Ye Htut, a spokesman of President Thein Sein, said the reason why her request wasn’t met yet was because they wanted to wait for the outcome of the findings by the Pyidaungsu Hluttaw’s constitution review joint committee, and they needed to consider all stakeholders. But Thura Shwe Man didn’t repudiate her request, nor did he accept it in public although he is widely known to be a supporter of amending the constitution.
At the same time, the President's spokesman hinted at the probable incentive for saying that the meeting can take place after the committee’s findings are known. This committee, which is supposed to submit in January 2014, has 52 MPs from the ruling Union Solidarity and Development Party (USDP), 25 from the military bloc and 7 from the National League for Democracy (NLD). This raises a question: 'Will its findings impartially reflect the desire of the people?' because the majority of the committee’s members are USDP and military whose impartiality remains unknown.
Meanwhile, the NLD issued a statement which labeled President Thein Sein’s government as being unwilling for reform, because their leader’s demand was not accepted. But interestingly, the statement didn’t direct anything at Senior General Min Aung Hlaing, nor did it condemn him as resistant to reform. But it strongly targeted President Thein Sein’s government with its criticism.
Daw Aung San Suu Kyi, the leader of the NLD, recently spoke of the flaws in the constitution during her visit to Australia. She spoke at length about its undemocratic nature during a speech at the Sydney Opera House: "Those of you who think that Burma has successfully taken the path to reform would be mistaken. If you want to know why you are mistaken, you only have to study the Burmese constitution… if you read it carefully; you will understand why we cannot have genuine democracy under such a constitution."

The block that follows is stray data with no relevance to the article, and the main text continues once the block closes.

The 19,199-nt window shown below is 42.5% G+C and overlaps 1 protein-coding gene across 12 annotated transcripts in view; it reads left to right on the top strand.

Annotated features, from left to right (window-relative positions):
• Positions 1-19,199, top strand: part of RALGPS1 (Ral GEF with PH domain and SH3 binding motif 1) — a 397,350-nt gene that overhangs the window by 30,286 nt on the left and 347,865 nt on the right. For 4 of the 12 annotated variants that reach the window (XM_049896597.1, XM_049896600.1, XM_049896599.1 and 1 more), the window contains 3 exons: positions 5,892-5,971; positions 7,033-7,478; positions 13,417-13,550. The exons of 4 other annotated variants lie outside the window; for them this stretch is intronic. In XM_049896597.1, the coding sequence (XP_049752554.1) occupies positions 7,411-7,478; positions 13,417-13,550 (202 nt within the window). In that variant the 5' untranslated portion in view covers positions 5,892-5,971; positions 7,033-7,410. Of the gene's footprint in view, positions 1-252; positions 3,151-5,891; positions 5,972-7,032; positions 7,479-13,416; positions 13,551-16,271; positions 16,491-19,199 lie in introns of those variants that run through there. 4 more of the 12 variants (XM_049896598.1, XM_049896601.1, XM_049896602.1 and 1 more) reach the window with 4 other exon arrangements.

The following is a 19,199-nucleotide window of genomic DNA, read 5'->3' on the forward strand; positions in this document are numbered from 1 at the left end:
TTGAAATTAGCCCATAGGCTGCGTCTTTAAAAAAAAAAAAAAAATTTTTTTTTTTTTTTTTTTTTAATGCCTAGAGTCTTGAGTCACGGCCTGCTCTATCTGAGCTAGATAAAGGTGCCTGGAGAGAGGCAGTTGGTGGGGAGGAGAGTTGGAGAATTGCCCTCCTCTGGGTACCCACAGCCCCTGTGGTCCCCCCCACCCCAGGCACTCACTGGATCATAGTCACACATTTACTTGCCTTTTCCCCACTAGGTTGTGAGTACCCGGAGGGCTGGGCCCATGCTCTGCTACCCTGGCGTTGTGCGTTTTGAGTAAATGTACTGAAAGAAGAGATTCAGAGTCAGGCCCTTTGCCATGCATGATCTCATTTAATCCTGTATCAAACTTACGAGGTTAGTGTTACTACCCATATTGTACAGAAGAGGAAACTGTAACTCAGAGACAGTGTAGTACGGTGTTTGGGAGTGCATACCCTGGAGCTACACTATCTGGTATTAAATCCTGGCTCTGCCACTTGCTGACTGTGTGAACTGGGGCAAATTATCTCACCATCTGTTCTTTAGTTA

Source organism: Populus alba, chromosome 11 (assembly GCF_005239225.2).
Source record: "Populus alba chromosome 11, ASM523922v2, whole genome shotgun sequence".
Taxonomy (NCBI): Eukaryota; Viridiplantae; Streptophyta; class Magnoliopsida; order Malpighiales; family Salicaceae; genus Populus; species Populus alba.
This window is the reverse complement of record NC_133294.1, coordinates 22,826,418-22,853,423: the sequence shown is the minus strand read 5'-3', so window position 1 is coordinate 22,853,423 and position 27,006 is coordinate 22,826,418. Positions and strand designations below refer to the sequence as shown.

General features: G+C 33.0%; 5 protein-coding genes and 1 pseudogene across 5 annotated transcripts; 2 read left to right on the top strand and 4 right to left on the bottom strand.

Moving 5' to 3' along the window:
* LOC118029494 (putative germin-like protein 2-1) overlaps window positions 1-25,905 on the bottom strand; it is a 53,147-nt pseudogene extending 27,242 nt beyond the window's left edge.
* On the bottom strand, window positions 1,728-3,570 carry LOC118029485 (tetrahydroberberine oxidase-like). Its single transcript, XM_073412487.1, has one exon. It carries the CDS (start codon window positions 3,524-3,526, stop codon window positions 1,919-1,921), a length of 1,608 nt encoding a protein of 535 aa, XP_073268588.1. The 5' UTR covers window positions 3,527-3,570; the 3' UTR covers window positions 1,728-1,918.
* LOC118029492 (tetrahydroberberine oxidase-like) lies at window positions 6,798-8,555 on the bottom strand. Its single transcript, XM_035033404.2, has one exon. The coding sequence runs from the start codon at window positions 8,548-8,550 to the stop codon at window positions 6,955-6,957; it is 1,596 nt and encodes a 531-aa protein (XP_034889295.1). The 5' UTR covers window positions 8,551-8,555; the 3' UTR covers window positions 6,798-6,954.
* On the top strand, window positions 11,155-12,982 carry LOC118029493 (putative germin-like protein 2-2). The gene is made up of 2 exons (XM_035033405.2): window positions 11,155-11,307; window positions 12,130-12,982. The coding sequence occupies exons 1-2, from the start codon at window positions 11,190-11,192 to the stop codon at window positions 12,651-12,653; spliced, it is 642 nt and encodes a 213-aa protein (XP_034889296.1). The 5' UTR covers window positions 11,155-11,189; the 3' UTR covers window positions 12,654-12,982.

She also highlighted the influential role of Senior General Min Aung Hlaing in amending the constitution. She said: "The decision of the commander-in-chief plays a key role in constitutional reform. Twenty-five percent of the parliament represents military members who are directly appointed by the commander-in-chief. This twenty-five percent is not elected by public vote. If the constitution is amended, it will be possible to do so only with the support of military members. If the commander-in-chief wants it so, military members will cast their votes for the constitutional amendment. If not, military members will object."
She has been in parliament since she took an oath on 2 May 2012, and now she seems to be realizing that the driving force of politics in Burma is actually in three men’s hands. That’s why she seeks to deal directly with President Thein Sein, Senior general Min Aung Hlaing, Thura Shwe Man, instead of raising the agenda in the parliaments. Of course, Burma’s parliaments couldn’t do very much without the blessing of President Thein Sein and Senior General Min Aung Hlaing. In fact, Burma’s parliaments are young, and, in addition, some of its representatives are under command or control. That’s why Daw Aung San Suu Kyi proposed to meet face-face with them.
Indeed, the future of Burma looks pretty much dependent on how much these four leaders can work together toward democracy. Daw Aung San Suu Kyi’s proposal is a very realistic political approach in current Burma politics to break down the lock in amending the country's constitution because she knows how to and who the key holders are. That’s probably why she proposed them for the meeting.
To tee off the country's move forward (as Burma President Thein Sein often said, quoting US President Obama’s speech), no one, including the Military Chief and President himself, should demur at her proposal for the meeting as it may push Burma's democratic change further. Also, their meeting will not make anyone a loser, but the country can benefit from it.# - Salai Z T Lian